Once you’ve mastered the handful of basics it’s then down to keeping an eye on who’s advancing and using the generous armory to your best advantage.  Weapons are earned by completing certain tasks, such as breaking a number of pieces of armor, killing a certain amount of enemies with a specific weapon, or killing enemies in a certain manner.  Stabbing out an enemy’s heart or making head shots with the bow and arrow isn’t easy, but once you get the skills to pull it off it’s a lot of fun.  Gorn‘s weapons feel great to use, and each one has its own technique.

The axe, for example, is best used on non-helmeted enemies.  The game tracks the swing properly, aware of the angle of the blade and which part of the weapon hits what spot on the enemy, so you can take a gladiator’s head off with a single strike if you turn the blade sideways and swing through the neck from the right distance.  Morningstars are better for bludgeoning, which is great for both cracking open armor and smushing skulls.  Two-handed weapons like the spear, large hammer, and giant morningstar are wonderfully overpowered, able to send a group flying or dispatch tough enemies with a single well-aimed hit.  The meathead gladiators may only be able to win when attacking in decent numbers but with the right tools and a lot of flailing you can cut through the crowd and emerge victorious.


Gorn is, it can’t be stressed enough, a very physical game.  The launch trailer is only overstating things a bit, as the crack in the glass cover of the overhead light in my gaming room can attest.  You’ll need to be very careful of your play area, because it’s easy to swing your hands outside of it and punch a shelf, desk, and sometimes even the ceiling.  Playing Gorn in the summer is also not the best plan unless you don’t mind squeezing the sweat out of the headset padding.  It even took me a while the day after one of my earlier play sessions to realize that the reason my arms were sore was due to an hour of swinging, hacking, and general flailing about.  Get yourself some weighted controllers and Gorn could actually count as exercise.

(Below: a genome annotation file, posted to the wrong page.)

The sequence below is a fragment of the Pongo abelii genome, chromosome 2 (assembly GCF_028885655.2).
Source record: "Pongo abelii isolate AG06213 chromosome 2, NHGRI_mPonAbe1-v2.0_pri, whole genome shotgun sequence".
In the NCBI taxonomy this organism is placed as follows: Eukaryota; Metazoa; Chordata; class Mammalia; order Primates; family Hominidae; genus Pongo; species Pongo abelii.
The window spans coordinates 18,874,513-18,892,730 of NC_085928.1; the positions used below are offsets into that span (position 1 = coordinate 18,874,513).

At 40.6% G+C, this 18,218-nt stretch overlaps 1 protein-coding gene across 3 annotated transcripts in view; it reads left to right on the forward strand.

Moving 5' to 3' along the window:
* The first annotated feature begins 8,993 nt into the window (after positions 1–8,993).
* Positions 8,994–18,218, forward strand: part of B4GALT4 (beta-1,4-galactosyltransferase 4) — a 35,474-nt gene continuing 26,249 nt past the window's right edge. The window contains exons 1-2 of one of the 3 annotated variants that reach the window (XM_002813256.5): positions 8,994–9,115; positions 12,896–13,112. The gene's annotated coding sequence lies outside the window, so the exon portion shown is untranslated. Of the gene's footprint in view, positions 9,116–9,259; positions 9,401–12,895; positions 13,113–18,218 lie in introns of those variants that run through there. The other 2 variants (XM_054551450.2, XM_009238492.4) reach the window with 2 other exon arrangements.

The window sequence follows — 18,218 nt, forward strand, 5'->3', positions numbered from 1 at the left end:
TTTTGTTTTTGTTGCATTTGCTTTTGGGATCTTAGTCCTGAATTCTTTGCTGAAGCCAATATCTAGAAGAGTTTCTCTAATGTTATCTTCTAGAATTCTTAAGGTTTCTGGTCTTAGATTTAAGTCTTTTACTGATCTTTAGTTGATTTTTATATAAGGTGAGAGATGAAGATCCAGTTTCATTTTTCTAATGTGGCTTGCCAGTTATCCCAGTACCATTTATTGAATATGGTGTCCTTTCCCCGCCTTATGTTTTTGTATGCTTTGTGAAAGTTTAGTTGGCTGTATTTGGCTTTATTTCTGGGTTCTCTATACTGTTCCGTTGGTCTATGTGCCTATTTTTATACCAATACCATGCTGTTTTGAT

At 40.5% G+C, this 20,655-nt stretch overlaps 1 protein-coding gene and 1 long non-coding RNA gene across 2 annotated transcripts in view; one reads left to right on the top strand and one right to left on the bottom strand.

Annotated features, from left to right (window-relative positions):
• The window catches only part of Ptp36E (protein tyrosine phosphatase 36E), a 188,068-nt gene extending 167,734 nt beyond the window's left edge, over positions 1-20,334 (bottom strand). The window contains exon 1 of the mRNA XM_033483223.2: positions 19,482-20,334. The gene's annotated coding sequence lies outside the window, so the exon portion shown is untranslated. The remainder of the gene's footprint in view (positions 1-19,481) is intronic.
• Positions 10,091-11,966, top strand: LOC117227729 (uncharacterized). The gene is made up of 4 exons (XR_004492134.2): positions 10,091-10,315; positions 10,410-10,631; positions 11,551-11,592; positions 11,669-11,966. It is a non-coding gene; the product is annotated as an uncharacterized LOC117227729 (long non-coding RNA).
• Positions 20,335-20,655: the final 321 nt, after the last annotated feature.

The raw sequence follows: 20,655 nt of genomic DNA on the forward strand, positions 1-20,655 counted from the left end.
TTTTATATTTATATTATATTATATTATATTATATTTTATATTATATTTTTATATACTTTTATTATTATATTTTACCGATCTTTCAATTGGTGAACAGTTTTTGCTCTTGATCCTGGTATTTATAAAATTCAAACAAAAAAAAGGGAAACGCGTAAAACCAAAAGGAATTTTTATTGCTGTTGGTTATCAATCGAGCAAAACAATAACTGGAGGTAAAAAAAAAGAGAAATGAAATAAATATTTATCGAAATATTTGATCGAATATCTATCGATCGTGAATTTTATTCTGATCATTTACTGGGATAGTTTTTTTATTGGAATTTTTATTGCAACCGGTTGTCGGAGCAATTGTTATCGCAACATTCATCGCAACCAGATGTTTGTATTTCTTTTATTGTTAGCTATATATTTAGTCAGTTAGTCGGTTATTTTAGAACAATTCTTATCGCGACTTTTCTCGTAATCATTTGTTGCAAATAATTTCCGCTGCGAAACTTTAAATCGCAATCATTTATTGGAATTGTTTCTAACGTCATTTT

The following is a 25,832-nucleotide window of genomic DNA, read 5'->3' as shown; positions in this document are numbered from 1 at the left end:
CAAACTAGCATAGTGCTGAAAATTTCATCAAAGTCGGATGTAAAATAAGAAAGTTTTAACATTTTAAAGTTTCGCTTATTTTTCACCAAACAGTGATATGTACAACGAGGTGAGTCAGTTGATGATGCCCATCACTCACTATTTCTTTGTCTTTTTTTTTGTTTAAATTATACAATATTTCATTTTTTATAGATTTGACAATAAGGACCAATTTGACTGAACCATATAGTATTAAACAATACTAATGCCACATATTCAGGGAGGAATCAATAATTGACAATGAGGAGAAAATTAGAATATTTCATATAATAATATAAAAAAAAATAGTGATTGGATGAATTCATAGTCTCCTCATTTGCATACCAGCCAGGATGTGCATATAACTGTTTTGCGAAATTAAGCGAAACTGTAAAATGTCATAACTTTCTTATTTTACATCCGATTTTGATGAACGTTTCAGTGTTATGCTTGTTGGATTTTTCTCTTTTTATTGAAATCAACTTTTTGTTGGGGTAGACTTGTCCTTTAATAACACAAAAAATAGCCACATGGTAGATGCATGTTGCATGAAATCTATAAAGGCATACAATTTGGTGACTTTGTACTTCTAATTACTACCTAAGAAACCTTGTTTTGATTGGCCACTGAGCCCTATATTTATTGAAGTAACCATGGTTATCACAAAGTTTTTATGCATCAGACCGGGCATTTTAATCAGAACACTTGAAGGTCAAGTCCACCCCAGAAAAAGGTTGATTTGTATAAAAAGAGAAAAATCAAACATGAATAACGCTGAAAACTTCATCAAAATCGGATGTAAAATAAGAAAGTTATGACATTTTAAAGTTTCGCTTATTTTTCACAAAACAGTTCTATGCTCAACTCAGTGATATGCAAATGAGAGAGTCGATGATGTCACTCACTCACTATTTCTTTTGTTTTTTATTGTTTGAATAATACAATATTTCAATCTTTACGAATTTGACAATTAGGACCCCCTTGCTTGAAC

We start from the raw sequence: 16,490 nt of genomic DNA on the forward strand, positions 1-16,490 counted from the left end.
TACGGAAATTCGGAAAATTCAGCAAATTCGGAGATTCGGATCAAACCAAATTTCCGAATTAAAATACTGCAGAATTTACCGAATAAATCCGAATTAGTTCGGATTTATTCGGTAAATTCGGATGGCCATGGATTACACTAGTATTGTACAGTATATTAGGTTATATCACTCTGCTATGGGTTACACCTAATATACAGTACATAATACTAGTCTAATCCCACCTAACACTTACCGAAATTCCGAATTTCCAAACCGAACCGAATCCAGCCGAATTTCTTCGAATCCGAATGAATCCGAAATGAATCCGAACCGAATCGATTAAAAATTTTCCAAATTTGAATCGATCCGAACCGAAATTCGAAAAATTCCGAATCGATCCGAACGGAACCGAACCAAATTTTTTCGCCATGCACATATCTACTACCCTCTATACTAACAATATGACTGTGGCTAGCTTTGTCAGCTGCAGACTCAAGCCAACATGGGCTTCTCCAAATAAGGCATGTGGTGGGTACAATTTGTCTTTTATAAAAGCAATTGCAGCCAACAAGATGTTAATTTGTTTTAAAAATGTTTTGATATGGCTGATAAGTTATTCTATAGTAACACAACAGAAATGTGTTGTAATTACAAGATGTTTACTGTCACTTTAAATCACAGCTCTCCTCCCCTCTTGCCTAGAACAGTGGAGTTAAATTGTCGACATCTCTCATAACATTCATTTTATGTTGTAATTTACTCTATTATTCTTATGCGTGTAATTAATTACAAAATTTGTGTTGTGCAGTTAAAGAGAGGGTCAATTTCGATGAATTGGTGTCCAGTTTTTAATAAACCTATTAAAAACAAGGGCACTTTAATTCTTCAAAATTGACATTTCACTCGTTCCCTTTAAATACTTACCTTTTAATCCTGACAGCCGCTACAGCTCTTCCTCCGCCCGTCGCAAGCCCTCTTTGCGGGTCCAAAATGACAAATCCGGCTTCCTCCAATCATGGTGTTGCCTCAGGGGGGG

Gorn is a fantastic use of VR, putting you in the sandals of a cartoonishly violent gladiator fighting in the arena for the thrill of battle.  Like Free Lives’ last major game, Broforce, it’s obviously Early Access but more than polished enough that with a few tweaks (like a new arena or two) and some end-game content it could easily be called Done.  The weapons are varied and fun to use, bugs are minimal and the goons are all sorts of entertaining to beat on.  Using the giant morningstar to launch a meathead into the crowd, taking the top of a gladiator’s head off with a swing of a double-sided sword, using the toothpick-sword to poke an enemy’s heart out or just bashing the living hell out of everything with a hammer is fantastically physical.  Gorn is big, dumb, violent and brutal, but once you get beyond that there’s a surprising amount of technique in using its weapons effectively and surviving the crowd of attackers.  It’s not an easy life, fighting for the entertainment of the crowd, but with the right weapons and a complete lack of mercy you can rise to the top of the meathead pile and stand atop a pile of bodies as the colosseum’s ultimate victor.